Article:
Review 2

Summary and Contributions: This work demonstrates that using the Gaussian kernel to smooth the ground truth dot annotations can hurt the generalisation bound and transfers the crowd counting task to a distribution matching problem by using the proposed DM-Count. There are three loss items in DM-Count: the counting loss, the OT loss, and the Total Variation (TV) loss. The performance of DM-Count on the widely used datasets is better than state-of-the-art results.

Strengths: It is a good idea to use the Optimal Transport on the Crowd Counting and a detailed theoretical proof is provided in this paper. The experiments demonstrate the effectiveness of the proposed DM-Count. This paper is well written and meaningful to the community.

Weaknesses: 1. In #141, “The OT loss will approximate well the dense areas of the crowd, but the approximation might be poorer for the low density areas of the crowd”. I wonder why there is a performance gap in the crowd areas and low-density areas for the OT loss. More details should be provided for explanation. 2. In #248, “In all experiments, DM-Count outperforms all other methods except CAN under MSE in NWPU (where they are comparable)”. Why the DM-Count performs bad on RMSE compared with CAN? 3. In Table 3, without using the TV loss, the performance of DM-Count is worse than Bayesian Loss (in Table 2). I think the OT loss may not robust. 4. Is this possible to transfer the DM-Count to other similar tasks, like keypoint regression? I think it is interesting if the DM-Count could solve the crowded problems in the human-pose estimation.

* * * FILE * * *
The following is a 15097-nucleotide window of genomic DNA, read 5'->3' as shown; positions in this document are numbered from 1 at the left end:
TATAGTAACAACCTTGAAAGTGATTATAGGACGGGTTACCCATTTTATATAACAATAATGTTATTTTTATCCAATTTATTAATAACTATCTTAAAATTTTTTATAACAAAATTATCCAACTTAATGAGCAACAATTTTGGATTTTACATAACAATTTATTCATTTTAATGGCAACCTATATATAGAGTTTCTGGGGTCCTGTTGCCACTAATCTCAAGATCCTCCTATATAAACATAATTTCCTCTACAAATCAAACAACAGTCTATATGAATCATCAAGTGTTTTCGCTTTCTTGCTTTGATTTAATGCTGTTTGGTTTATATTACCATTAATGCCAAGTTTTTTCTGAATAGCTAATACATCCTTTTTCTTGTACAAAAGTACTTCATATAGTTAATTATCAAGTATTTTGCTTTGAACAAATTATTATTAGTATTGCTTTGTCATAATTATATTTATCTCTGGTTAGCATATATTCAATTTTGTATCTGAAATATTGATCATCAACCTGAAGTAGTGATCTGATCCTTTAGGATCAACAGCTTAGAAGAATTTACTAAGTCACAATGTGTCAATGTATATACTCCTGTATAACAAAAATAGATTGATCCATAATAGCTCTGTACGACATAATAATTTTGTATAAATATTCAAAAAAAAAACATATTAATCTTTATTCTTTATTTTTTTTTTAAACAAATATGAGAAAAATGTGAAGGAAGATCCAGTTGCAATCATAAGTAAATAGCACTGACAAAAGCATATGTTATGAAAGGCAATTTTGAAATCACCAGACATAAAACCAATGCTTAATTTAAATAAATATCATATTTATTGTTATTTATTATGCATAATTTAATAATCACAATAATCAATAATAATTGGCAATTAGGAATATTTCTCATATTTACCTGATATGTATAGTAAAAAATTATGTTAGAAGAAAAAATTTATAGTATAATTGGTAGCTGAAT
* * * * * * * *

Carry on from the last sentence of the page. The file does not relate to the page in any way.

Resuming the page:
Correctness: Yes.

Clarity: Yes.

Relation to Prior Work: Yes.

Reproducibility: Yes

Additional Feedback: Please address the problems mentioned in “Weaknesses”. Besides, the “Ablation Studies” mentioned in the supplementary is important for readers to learn more details about each component and I suggest appending it to the paper if possible.